Who was Bernard McMahon? Information on this gardening pioneer is scanty. Born in Ireland "of good birth and fortune," he moved to Philadelphia in 1796 to avoid political persecution and soon established a seedhouse and nursery business by 1802. In that year (or perhaps in 1803) he published a broadsheet "A CATALOGUE OF GARDEN GRASS, HERB, FLOWER, TREE & SHRUB-SEEDS, FLOWER ROOTS, ETC." that included 720 species and varieties of seed. Considered the "first seed catalogue" published in this country, it is a landmark index to the plants introduced and cultivated in the United States at that time. For instance, this list supplements the documented plantings of Jefferson in the yearly plantings of the flower gardens at Monticello. In 1804 another catalogue of thirty pages, mostly devoted to native American seeds, was published.
Beginning in 1806 McMahon was trusted with seeds and plants collected from the Lewis and Clark expedition. Jefferson insisted that these new discoveries were the property of the expedition and of the federal government, so McMahon was forced, perhaps rightfully so, to grow these novelties under restriction in a quarantine-like situation. As well, sticky complications and fierce personal rivalries arose over the description, illustration, and release of the plants, which included golden currant (Ribes aureum), Snowberry (Symphoricarpus albus), and Osage orange (Maclura pomifera): as many as twenty-five undescribed species. Botanical historian and scholar, Joseph Ewan, observed, "It must have tried his soul on occasion to have to weed and water these plantings through the years without realizing thereby either the aura of publicity for his nursery or the personal satisfaction of guardianship for what were precious discoveries of new genera and species eventually announced, not in America, but in England!"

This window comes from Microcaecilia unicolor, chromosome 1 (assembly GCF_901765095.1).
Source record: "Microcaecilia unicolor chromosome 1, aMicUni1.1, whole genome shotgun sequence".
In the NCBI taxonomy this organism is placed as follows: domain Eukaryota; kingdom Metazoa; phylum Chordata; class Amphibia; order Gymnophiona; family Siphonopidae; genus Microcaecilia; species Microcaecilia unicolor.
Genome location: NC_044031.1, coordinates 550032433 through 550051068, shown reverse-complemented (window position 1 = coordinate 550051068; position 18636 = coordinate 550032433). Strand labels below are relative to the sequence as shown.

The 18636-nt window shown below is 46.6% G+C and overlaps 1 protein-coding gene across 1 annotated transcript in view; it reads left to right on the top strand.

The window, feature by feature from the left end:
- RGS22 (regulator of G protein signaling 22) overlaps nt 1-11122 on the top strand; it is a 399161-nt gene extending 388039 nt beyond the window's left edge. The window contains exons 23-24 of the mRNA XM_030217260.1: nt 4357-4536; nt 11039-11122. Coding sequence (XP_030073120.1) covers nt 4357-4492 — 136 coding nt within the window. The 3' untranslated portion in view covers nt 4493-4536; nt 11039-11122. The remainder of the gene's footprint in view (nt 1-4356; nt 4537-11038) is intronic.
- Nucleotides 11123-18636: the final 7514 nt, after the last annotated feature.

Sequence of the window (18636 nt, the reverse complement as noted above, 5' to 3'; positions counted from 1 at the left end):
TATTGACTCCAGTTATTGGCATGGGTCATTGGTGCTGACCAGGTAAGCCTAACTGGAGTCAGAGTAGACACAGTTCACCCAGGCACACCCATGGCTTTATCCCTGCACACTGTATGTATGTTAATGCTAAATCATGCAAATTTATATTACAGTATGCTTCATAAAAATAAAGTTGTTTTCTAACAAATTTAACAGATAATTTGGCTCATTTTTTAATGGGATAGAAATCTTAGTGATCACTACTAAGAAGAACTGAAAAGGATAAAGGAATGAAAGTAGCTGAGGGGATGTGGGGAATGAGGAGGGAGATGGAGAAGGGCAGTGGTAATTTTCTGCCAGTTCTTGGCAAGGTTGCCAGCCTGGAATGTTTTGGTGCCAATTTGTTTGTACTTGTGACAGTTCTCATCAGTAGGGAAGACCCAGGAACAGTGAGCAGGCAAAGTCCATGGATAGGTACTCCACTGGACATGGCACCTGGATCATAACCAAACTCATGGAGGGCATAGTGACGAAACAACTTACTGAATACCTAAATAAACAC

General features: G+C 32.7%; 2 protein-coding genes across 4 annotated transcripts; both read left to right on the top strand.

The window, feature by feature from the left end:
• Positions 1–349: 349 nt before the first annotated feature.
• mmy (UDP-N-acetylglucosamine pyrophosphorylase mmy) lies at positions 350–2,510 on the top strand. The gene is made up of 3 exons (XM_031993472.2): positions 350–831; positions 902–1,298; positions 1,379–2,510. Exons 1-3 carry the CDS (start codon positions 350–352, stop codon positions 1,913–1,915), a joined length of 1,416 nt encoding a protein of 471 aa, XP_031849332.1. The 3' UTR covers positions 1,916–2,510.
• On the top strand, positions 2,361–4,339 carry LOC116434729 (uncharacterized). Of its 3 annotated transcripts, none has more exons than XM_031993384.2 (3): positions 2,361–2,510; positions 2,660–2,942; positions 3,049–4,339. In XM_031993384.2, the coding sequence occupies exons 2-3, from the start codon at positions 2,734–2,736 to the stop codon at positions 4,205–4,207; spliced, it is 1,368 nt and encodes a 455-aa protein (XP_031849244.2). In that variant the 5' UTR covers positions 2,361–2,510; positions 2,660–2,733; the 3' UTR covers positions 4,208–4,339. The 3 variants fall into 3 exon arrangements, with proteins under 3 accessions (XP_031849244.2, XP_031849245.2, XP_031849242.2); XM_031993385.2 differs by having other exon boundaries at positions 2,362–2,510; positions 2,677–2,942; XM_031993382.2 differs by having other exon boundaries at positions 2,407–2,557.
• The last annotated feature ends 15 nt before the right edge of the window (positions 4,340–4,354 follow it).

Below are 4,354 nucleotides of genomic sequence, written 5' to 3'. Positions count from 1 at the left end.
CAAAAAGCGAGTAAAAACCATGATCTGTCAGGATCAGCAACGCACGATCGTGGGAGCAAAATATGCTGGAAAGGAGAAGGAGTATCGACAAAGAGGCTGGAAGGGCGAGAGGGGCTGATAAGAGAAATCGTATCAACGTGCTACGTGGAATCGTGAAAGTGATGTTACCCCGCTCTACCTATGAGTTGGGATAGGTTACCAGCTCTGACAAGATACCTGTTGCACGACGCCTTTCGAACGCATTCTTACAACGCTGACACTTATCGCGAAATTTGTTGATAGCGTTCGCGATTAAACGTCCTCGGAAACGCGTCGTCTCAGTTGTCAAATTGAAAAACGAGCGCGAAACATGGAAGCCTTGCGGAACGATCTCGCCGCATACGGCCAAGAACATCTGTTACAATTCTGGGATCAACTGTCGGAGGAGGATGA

In 1808 McMahon purchased twenty acres for his nursery and botanic garden that would enable him to expand his business. A steady stream of correspondence, thirty-seven letters, passed between him and President Jefferson until 1816, when McMahon died at his "Botanical Garden, called Upsal." The nursery business was left to his wife, who, according to Ewan, "conducted it under difficulties that would have appalled most women." Their son, Thomas P., was also involved in the business, as well as further publications of the Calendar.